Remember when you got your first computer, how you didn’t want to eat or go to bed at night? It was almost the same sort of infatuation all over again when cable internet first came along. No more waiting, everything there in a flash.
I had never thought of myself as a fast woman until cable internet came along. Once I had a new cable connection for my computer, however, I definitely qualified as speedy. No more dial up, no more being disconnected, just zip, zip, zip! Pages and graphics loading in a whiz.
I was movin’… I was flying… I was lightning!
When cable first became available in my area many years ago, I went over to the friendly local computer store for a free demo – no obligation. They had old 133 MHz computers all wired up to cable. Those worn out nags were running like racehorses with a shot of the new technology. Of course I wanted it, just like they knew I would.
Expense, of course, was the main obstacle – I couldn’t seem to justify the expenditure when I could dial up and connect to the net so much cheaper. But prices soon came down. Sales people were quick to point out how cable with one phone line in your home was cheaper than two phone lines, one for calls and one for the computer. Or how you could connect two computers at about the same price as dial up with home networking. When I got that card in the mail about the free installation and the rebate of $100, it was the final straw.
Everybody was getting wired with the new wide band technologies. Speed demons like cable, DSL, satellites, wireless and ISDN phone lines left me eating dust with my dial up modem. I never seemed to be able to stay connected. Even with a high-speed processor, my computer was dragging its tail with the entire Internet trying to squeeze though a phone line.
In a computer class I took, the lady next to me leaned over to confide, “I’ve got cable and I’m so spoiled.” Boy, was I ever envious. I wanted to be spoiled too. So , I joined the 21st century. My computer also was cruising the fast lane on the information highway. Wonder I didn’t get a speeding ticket. Trouble is the Internet is very addictive, and even more so at high speed.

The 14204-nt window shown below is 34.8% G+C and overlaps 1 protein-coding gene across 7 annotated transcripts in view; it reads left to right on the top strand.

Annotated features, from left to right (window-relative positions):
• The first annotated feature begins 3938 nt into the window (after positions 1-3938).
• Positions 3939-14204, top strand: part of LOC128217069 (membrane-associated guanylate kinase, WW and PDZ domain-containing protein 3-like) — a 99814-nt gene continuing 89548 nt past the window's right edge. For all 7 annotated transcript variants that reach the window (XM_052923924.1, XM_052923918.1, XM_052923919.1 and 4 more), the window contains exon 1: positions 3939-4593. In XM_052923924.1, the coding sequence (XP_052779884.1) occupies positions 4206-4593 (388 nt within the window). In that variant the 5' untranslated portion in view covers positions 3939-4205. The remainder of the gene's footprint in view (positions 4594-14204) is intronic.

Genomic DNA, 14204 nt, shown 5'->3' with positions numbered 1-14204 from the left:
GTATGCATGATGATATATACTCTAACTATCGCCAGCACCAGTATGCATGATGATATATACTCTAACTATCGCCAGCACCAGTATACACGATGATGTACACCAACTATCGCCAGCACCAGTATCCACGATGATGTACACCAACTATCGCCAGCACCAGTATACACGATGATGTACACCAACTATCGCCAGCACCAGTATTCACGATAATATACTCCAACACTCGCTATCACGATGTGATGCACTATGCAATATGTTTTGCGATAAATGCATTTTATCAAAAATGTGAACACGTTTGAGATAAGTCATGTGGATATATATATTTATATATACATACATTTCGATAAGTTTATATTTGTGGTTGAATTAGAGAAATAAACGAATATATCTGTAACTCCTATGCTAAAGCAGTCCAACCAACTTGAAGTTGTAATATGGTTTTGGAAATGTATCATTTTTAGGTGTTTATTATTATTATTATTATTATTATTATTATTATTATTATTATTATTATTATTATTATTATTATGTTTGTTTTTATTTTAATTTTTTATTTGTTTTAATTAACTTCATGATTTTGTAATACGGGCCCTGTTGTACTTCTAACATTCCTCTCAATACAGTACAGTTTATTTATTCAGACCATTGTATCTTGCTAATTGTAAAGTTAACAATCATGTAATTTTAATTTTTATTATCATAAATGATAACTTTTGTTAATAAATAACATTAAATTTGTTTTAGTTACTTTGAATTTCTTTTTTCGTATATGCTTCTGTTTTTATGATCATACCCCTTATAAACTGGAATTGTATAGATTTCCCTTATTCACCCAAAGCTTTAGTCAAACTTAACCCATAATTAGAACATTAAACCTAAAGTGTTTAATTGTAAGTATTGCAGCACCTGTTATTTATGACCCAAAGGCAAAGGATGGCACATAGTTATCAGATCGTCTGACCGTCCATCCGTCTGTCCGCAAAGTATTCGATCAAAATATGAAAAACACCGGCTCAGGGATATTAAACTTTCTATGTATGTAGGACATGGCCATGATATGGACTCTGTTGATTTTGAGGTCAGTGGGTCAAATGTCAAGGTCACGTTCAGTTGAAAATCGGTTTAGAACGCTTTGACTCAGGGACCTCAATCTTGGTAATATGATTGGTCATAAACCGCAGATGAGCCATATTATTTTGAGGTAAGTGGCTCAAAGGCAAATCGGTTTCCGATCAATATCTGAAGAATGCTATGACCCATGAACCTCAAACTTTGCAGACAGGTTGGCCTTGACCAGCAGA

I did miss the screech of the modem dialing up. I had become sort of used to the repulsive sound and the little ecstatic musical chimes when it finally connected. The “mail truck” announcement, the ugly blue and yellow start page set up so carefully with all my personal preferences and my familiar email address, were all are gone.
My dial-up service provider had been good to me. They held my hand while I learned to walk, and then I ran away and left them. I missed them – but not enough to give up my amorous affair with cable. It’s was sort of like getting a new home and leaving the old one with all the associated memories, or trading in the car that became a clunker for a slick new model, or dumping an old boyfriend for a new lover.
My computer was always connected ready to rumble. It was waiting for me and blowing the horn. Gee whiz, it was a wonder my monitor didn’t melt at warp speed. There was email to check and surfing to do.
Life was demanding for a fast woman.
Copyright 2001 Sheila Moss
Today we take high-speed internet for granted. It hasn’t always been that way. Do you remember dial-up connections?